Life on post-apocalyptic Earth is a mixed bag for Jack Harper (Tom Cruise). By day, he’s a fighter pilot/mechanic designated with protecting a fleet of drones constantly attacked by “Scavs”—aliens left on Earth after their war ruined the planet. By night, though, Jack lives like James Bond in a sky-bubble in the stratosphere—a kind of floating apartment with uber-modern glass architecture—along with his picture-perfect partner, Victoria (Andrea Riseborough), who provides candlelit dinners that always end in a come hither look. (And yes, this glass house reveals several instances of nudity and sex, though they’re not graphic, and the film is rated PG-13.) As Victoria tells their crew leader each night, they make “an effective team.”
The trouble is, Jack has memories. Fleeting memories of life before the aliens, as well as dreams of a dark-haired woman (Olga Kurylenko). When that woman appears at a crash site he’s investigating, Jack risks his life to save her, and together they begin to piece together who he is—and what it will take to save Earth from an enemy he knows all too well. (Not to worry, the leader of the resistance played by Morgan Freeman will explain it to you when the time comes.)
Director Joseph Kosinski (Tron Legacy) is here joined with the producers of Planet of the Apes to create a movie breathtaking in its scope. Filmed partially on the surface of a volcano in Iceland and buoyed by a haunting soundtrack, it occasionally approaches the sublime. Unfortunately, the storyline struggles to maintain its momentum, and several prominent instances of profanity mar the movie for families.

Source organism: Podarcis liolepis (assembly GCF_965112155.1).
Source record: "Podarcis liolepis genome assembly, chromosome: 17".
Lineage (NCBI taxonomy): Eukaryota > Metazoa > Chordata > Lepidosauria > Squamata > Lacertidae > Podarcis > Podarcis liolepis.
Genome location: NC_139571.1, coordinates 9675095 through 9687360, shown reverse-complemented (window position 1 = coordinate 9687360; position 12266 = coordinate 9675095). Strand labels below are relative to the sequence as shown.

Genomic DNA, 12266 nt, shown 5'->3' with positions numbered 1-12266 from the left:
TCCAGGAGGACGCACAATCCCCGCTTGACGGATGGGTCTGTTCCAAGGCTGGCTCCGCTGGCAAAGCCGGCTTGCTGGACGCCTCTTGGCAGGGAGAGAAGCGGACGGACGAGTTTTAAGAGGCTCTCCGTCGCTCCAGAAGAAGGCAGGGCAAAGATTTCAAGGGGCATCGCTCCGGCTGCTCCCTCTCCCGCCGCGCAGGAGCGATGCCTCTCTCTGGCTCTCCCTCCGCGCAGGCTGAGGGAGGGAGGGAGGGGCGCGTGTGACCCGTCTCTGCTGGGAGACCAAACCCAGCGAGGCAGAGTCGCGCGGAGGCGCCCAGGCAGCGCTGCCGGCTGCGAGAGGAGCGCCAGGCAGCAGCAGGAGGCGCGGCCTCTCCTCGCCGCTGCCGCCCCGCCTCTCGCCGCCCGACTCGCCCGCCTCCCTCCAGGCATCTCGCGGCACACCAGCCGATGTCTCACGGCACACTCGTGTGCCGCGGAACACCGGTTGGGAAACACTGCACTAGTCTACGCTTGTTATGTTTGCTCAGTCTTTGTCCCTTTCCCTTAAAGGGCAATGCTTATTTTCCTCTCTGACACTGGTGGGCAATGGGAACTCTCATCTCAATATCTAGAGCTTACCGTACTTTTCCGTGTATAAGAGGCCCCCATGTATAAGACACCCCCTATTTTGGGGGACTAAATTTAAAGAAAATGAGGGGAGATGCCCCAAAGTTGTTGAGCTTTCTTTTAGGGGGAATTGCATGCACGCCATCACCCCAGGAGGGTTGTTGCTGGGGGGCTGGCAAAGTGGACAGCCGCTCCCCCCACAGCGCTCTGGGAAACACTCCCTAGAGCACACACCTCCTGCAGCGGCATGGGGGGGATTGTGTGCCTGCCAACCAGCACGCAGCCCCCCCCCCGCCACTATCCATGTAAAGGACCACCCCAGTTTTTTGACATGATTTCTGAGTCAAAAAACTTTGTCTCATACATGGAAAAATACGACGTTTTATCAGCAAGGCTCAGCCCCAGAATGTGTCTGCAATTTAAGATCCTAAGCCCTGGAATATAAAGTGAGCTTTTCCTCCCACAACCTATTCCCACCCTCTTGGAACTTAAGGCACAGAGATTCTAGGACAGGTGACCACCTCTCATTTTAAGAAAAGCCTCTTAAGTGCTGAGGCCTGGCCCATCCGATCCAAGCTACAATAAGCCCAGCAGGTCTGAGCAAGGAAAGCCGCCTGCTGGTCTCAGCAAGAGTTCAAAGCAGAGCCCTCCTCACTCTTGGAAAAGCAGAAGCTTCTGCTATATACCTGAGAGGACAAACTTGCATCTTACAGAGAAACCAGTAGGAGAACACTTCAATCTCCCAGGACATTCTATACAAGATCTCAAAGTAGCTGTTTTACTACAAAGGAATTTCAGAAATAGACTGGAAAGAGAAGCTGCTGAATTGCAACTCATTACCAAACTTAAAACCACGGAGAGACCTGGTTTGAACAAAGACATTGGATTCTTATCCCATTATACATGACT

Hence, it’s doubtful Oblivion will get as much interest as The Matrix in Christian circles. But considering Jack’s search for authenticity, along with poetry about the “temples of his gods” and one character’s outright claim to be God, the movie still offers plenty of fodder for discussion. Add to that eye-candy connecting it to sci-fi classics like Star Wars, War of the Worlds, Independence Day, and WALL-E, and the creators of Oblivion prove that they, too, make a mostly “effective team.”